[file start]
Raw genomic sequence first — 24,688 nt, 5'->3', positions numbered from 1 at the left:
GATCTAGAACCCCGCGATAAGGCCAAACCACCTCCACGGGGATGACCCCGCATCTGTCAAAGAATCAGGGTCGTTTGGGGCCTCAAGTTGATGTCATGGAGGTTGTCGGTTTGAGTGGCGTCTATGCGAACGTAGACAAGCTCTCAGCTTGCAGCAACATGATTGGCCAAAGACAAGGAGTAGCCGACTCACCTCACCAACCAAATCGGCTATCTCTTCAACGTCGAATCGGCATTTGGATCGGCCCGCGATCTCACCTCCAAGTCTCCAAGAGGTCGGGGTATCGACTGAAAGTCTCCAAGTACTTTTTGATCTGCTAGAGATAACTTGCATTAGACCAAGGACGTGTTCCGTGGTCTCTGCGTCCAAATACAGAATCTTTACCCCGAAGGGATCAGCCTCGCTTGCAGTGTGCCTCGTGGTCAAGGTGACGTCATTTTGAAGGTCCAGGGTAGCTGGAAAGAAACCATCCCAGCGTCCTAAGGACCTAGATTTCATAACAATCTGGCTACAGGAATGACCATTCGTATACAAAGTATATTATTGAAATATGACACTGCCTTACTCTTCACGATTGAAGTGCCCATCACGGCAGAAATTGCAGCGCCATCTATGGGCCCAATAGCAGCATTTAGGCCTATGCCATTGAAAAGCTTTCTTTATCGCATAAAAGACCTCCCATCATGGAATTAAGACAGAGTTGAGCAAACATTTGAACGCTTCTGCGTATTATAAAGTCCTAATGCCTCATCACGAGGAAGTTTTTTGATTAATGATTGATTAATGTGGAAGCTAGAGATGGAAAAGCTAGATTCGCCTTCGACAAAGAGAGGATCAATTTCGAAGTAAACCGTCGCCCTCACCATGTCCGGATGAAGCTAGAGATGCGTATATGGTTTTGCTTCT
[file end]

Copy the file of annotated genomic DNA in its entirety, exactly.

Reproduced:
Raw genomic sequence first — 24,688 nt, 5'->3', positions numbered from 1 at the left:
GATCTAGAACCCCGCGATAAGGCCAAACCACCTCCACGGGGATGACCCCGCATCTGTCAAAGAATCAGGGTCGTTTGGGGCCTCAAGTTGATGTCATGGAGGTTGTCGGTTTGAGTGGCGTCTATGCGAACGTAGACAAGCTCTCAGCTTGCAGCAACATGATTGGCCAAAGACAAGGAGTAGCCGACTCACCTCACCAACCAAATCGGCTATCTCTTCAACGTCGAATCGGCATTTGGATCGGCCCGCGATCTCACCTCCAAGTCTCCAAGAGGTCGGGGTATCGACTGAAAGTCTCCAAGTACTTTTTGATCTGCTAGAGATAACTTGCATTAGACCAAGGACGTGTTCCGTGGTCTCTGCGTCCAAATACAGAATCTTTACCCCGAAGGGATCAGCCTCGCTTGCAGTGTGCCTCGTGGTCAAGGTGACGTCATTTTGAAGGTCCAGGGTAGCTGGAAAGAAACCATCCCAGCGTCCTAAGGACCTAGATTTCATAACAATCTGGCTACAGGAATGACCATTCGTATACAAAGTATATTATTGAAATATGACACTGCCTTACTCTTCACGATTGAAGTGCCCATCACGGCAGAAATTGCAGCGCCATCTATGGGCCCAATAGCAGCATTTAGGCCTATGCCATTGAAAAGCTTTCTTTATCGCATAAAAGACCTCCCATCATGGAATTAAGACAGAGTTGAGCAAACATTTGAACGCTTCTGCGTATTATAAAGTCCTAATGCCTCATCACGAGGAAGTTTTTTGATTAATGATTGATTAATGTGGAAGCTAGAGATGGAAAAGCTAGATTCGCCTTCGACAAAGAGAGGATCAATTTCGAAGTAAACCGTCGCCCTCACCATGTCCGGATGAAGCTAGAGATGCGTATATGGTTTTGCTTCT